How We’d Fix It: The NFL’s Penalty Flag ProblemStacy Revere/Getty Images
January is a special time on the football calendar. Between the college football playoffs, bowl games, and the NFL playoffs, even hopeless basketball dorks like me find themselves parked on the couch watching countless hours of football. I love it for the most part, but there’s something about the football-watching experience that drives me crazy, and it involves penalty flags.
The average NFL game this season saw about 13 penalties per contest. But unlike other sports, football’s penalties commonly occur amid play and do not stop the action. That usually leaves a strange interval between the time a flag is thrown and the time that the charges are explained. During this window, fans are left wondering what happened and announcers freely speculate on the call. In the information age, this “flag lag” is one of the most annoying parts of the whole football experience. And it’s unnecessary.
As someone accustomed to basketball, I expect the official who calls an infraction to immediately communicate something about the violation he just witnessed. In basketball, we don’t have to wait more than a second or two to find out if it was a block or a charge. In football … get comfortable. It’s a waiting game.
Take this example, from a game this season before the Seahawks traded away Percy Harvin. After Russell Wilson threw a quick pass to Harvin, the former Florida star raced 25 yards for an apparent touchdown. However, as he darted across the 20-yard line, a flag was thrown, which naturally cued the yellow flag graphic to appear in the overlay on the bottom of the screen.
Even as Harvin crossed the goal line, the flag graphic delayed the natural reaction to celebrate a score. The whole thing was a weird anticlimax. And that’s just the reaction from an observer’s point of view. The impact of a flag that could wipe a touchdown off the board, and prevent the Seahawks from going up 14-0, is pretty enormous, especially with Kirk Cousins out there for Washington.
Should the Seahawks celebrate or head back toward the line of scrimmage for a redo? We wait with bated breath.
Hang on, let’s watch this guy turn on his microphone and mosey over to the middle of the lawn to address the press box with some obscure brand of pre-war sign language.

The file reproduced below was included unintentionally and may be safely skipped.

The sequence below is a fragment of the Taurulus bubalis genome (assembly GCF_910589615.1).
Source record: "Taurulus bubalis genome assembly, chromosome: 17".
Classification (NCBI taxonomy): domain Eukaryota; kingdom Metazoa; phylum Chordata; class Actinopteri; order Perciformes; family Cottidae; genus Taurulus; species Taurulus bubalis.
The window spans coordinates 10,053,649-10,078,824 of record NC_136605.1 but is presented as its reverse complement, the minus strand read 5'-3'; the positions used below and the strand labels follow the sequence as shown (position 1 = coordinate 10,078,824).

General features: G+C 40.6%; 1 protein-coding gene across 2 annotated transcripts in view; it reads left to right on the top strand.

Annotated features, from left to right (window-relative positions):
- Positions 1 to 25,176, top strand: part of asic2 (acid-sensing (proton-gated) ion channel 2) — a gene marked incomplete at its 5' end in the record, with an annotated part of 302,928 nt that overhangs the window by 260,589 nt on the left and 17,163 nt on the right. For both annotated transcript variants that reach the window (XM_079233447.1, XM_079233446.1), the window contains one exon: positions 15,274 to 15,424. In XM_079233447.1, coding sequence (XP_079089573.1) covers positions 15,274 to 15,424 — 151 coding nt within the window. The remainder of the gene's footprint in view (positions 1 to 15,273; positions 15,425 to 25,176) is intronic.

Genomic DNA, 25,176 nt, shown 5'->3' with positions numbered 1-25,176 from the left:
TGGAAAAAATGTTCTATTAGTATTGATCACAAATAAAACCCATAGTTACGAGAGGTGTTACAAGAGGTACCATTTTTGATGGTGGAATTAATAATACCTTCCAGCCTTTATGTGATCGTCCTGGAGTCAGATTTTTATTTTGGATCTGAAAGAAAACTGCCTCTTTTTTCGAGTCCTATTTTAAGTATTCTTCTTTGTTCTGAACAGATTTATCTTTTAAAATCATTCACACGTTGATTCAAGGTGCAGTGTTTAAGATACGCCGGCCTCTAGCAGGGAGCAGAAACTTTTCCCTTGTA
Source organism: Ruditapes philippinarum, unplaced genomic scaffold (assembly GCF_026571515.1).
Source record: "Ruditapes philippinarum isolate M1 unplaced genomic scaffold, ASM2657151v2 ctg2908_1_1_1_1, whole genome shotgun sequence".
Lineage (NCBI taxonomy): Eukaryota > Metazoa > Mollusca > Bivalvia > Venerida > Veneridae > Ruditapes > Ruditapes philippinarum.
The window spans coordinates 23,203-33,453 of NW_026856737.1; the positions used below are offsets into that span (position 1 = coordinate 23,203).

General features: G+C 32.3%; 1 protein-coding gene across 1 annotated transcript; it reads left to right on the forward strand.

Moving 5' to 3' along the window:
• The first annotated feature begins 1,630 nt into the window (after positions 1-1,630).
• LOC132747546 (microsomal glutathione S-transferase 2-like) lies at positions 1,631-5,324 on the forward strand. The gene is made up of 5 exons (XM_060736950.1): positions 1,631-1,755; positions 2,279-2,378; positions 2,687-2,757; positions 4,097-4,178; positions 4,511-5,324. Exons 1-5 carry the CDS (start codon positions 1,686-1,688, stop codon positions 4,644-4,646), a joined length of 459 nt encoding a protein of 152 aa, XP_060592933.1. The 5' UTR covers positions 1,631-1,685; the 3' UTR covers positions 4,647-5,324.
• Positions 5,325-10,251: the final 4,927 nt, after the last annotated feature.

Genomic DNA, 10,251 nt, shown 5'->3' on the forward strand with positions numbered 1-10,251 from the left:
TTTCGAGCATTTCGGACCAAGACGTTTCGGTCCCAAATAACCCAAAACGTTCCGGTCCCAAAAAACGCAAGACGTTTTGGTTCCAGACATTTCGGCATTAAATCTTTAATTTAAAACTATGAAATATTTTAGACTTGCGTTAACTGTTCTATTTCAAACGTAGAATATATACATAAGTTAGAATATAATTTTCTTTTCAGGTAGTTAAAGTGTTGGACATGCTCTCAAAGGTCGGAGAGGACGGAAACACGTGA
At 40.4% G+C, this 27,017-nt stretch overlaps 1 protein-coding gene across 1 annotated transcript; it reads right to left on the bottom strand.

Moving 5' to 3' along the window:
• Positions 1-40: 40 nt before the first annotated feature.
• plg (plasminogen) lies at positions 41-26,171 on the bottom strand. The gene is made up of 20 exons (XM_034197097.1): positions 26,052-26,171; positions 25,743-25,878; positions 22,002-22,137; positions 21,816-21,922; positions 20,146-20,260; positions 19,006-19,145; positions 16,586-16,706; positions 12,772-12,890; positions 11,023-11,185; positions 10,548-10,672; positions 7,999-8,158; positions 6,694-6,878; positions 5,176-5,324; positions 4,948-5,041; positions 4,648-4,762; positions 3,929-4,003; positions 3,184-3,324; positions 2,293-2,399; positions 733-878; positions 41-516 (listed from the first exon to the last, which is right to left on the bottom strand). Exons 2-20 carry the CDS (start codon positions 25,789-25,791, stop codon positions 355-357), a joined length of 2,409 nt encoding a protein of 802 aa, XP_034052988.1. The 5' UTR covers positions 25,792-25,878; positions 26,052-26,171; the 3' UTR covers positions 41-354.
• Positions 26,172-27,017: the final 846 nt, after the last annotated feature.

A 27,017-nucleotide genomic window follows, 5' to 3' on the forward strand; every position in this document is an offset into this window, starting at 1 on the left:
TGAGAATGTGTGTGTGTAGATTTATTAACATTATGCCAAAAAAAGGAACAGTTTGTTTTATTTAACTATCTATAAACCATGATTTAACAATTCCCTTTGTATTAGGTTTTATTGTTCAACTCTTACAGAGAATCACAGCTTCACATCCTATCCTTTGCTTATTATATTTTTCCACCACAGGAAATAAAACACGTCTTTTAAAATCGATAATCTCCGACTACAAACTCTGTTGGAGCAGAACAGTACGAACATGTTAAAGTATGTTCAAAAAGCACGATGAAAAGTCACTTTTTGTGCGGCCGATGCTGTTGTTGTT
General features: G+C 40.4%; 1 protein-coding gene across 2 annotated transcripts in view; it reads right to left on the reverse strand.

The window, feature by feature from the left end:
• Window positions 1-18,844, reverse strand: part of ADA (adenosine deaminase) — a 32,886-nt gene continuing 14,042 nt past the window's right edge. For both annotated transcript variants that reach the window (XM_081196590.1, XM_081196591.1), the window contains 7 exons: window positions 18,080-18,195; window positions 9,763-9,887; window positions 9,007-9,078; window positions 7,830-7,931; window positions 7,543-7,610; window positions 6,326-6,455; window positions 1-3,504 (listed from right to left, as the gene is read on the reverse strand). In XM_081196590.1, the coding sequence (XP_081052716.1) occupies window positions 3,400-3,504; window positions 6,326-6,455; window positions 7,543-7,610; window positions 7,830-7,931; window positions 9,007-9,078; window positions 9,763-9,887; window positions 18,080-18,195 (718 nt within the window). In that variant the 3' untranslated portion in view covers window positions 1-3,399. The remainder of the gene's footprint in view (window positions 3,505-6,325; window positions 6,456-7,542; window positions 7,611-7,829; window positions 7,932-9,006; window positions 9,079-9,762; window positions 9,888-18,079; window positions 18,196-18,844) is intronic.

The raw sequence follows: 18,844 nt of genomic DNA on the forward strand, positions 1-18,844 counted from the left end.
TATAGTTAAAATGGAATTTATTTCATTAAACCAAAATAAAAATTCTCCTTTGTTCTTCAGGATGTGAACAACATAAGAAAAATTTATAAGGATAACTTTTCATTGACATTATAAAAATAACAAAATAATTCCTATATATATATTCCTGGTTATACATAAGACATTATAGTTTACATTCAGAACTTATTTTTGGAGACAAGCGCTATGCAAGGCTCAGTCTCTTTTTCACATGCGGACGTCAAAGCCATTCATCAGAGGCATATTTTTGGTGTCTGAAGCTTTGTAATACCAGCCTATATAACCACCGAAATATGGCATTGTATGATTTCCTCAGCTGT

Flags signify more than just penalties. For fans, coaches, and players, they also commonly represent huge inflection points; they have the potential to negate seemingly huge plays, like Harvin’s dazzling touchdown. But that’s only potential, and many flags — the ones that get declined — turn out to be meaningless and forgettable distractions that just needlessly troll the emotional inertia of the football experience.
The good news is that there’s a simple way to fix it.
Football needs two different colored penalty flags — one color for offensive infractions and a separate color for defensive ones. Imagine that Harvin play unfolding in a parallel universe where black flags signify defensive penalties and the traditional yellow flags are reserved for offensive infractions. As Harvin crossed the 20-yard line and the flag was thrown, spectators, announcers, players, and coaches would all immediately recognize the guilty side, and consequently their emotions wouldn’t be held hostage by some unneeded informational embargo.
These kinds of lags seem particularly silly in the era of real-time everything. My toaster1 shouldn’t be more advanced than the NFL’s on-field technology. We’ve streamlined every other form of communication, so why can’t we streamline the communication of penalties in football games?
Officials are trained to throw flags immediately when they see an illegal action. Is it too much to ask for them to differentiate between two items in the heat of the moment? Maybe, but I don’t think so; consider these two things:
1. Anyone who has ever driven a car is asked to manage two or three pedals with their foot, all while navigating the streets, sometimes at high speeds. How often do you slam on the accelerator instead of the brake, or vice versa?
2. Every athlete that the officials share the field with is tasked with perpetually surveying the same field and reacting in countless ways, depending on what they see. Is it really too much to ask officials to have two kinds of penalty flags?
A friend indicated they actually liked this unneeded suspense. In other words, they have Stockholm syndrome. Perhaps the strongest argument against two flags is that officials like to confer after flags are thrown, so that they can come to a consensus about what they saw. That makes sense, but if one official sees defensive holding while the other sees offensive pass interference, wouldn’t it be most transparent to reveal that to the audience as it happens? Plus, just as in basketball, it’s still possible to update the call after conferring.
The time has come for football to move forward. Let’s stop pretending we can’t handle more than one kind of penalty flag. Let’s get crazy. Throw an iPhone in their back pocket. Maybe design an app for officials to link to the press box. In the time of Microsoft Surface™ — The Official Tablet of the NFL — why does the NFL remain so dang loyal to sign language and lapel mikes?
By the way, that Harvin touchdown was called back. Sorry for not clarifying that earlier.